Our team recently investigated the prominent ransomware attacks reported since the beginning of 2020 in order to draw general conclusions about these attacks and to reveal commonalities between them. We also wanted to better understand the threat they pose and how to protect against it. While examining approximately 180 different ransomware incidents, we found that the most targeted sectors were Technology (11%), Government (10%), Critical Infrastructure (8.6%), Healthcare and Pharmaceutical (8%), Transportation (7%), Manufacturing (6%), Financial Services (5%) and Education (4%). It was also found that Sodinokibi/REvil, Maze and Ryuk are the most active ransomware strains.
A very interesting finding our investigation uncovered was that the operators behind these ransomware attacks commonly abused four notable vulnerabilities, that will be elaborately discussed in this blog post. This highlights the importance of timely installation of security updates as a defense mechanism to minimize the risk of ransomware and other malware attacks.
Here they are: The four top vulnerabilities abused in 2020 ransomware attacks (ordered from the most abused one):
Let’s take a closer look:
The CVE-2019-19781 vulnerability affects remote access appliances manufactured by Citrix, whose products are used by numerous organizations. The vulnerability was publicly disclosed at the end of December 2019 and fixed a month later. The vulnerability affects Citrix Application Delivery Controller (ADC), formerly known as NetScaler ADC. Successful exploitation of the vulnerability could allow an unauthenticated attacker to connect remotely and execute arbitrary code on the affected computer.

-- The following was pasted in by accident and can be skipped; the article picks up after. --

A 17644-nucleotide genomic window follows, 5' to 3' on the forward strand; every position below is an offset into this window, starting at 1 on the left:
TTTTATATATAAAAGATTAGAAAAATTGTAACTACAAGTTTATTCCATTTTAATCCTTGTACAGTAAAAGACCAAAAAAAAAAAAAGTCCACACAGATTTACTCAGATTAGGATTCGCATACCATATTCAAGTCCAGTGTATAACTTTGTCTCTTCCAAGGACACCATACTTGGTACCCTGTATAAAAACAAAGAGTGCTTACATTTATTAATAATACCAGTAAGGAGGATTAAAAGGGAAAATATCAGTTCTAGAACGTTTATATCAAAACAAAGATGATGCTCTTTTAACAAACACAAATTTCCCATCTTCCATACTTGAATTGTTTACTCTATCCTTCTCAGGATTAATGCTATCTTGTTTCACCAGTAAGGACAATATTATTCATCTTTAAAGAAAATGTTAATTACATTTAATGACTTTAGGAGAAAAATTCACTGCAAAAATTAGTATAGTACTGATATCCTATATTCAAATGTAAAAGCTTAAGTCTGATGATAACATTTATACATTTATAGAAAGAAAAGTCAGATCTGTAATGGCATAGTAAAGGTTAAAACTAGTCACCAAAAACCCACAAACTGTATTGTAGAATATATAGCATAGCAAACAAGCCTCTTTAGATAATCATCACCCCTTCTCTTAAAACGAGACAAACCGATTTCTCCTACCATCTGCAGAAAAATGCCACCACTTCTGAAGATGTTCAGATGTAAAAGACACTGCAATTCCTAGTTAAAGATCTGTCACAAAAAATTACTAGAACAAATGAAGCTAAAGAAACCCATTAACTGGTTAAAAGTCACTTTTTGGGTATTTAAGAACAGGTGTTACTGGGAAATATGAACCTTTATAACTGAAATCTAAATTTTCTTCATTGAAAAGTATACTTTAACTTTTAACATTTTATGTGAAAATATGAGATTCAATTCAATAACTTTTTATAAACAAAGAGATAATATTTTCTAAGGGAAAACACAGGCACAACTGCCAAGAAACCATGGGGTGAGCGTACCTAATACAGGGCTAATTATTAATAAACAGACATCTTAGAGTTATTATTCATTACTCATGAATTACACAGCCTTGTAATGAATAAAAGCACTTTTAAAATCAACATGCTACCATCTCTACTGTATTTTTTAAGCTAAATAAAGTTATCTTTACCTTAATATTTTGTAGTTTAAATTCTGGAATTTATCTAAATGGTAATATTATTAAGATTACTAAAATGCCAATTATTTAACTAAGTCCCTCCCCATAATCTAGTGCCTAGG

Since the vulnerability was disclosed, it was successfully exploited by threat actors in a significant number of incidents. In January 2020, security researchers reported the REvil gang leveraged the vulnerability in its attack against the Gedia Automotive Group. No technical details about the attack were disclosed, but from the information published by the attackers, it appears the company used the vulnerable products. The Ragnarok ransomware gang also exploited this vulnerability in January 2020. The attackers exploited the vulnerability to download scripts and scan the targeted system for computers vulnerable to the EternalBlue vulnerability.
In February 2020, the cloud company Bretagne Telecom reportedly suffered a cyber-attack by cybercriminals operating the DopplePaymer ransomware. The DopplePaymer gang stated it carried out the attack in the first half of January 2020, when a fix for the vulnerability had still not been released. This suggests the attackers discovered the vulnerability even earlier. At the end of March 2020, it was reported the MAZE ransomware gang had also leveraged the vulnerability in an attack on the cyber insurer company, Chubb.
In a different incident from the beginning of June 2020, it was reported that the IT services giant, Conduent, had also fallen victim to a MAZE gang ransomware attack. According to reports online, MAZE targeted a Citrix server of the company that was not patched or properly updated. On June 22, 2020, it was reported that the Indian conglomerate, Indiabulls, had suffered a cyber-attack carried out by the CLOP ransomware operators. Cyber security company Bad Packets reported that Indiabulls used Citrix NetScaler ADC VPN Gateway, which was vulnerable to CVE 2019-19781. However, the company did not confirm this vulnerability was exploited in the attack. Recently, the New Zealand CERT (CERT NZ) reported that many threat actors are leveraging this vulnerability, and the Nephilim ransomware gang may have also attempted to exploit it.
The CVE-2019-11510 vulnerability affects VPN Pulse Secure products. It allows attackers to remotely access the targeted network, remove multi-factor authentication protections and access the logs that contain cached passwords in plain text. Although the vulnerability has already been publicly disclosed for some time now and patched back in April 2020, many organizations have not yet patched it and remain exposed to attacks.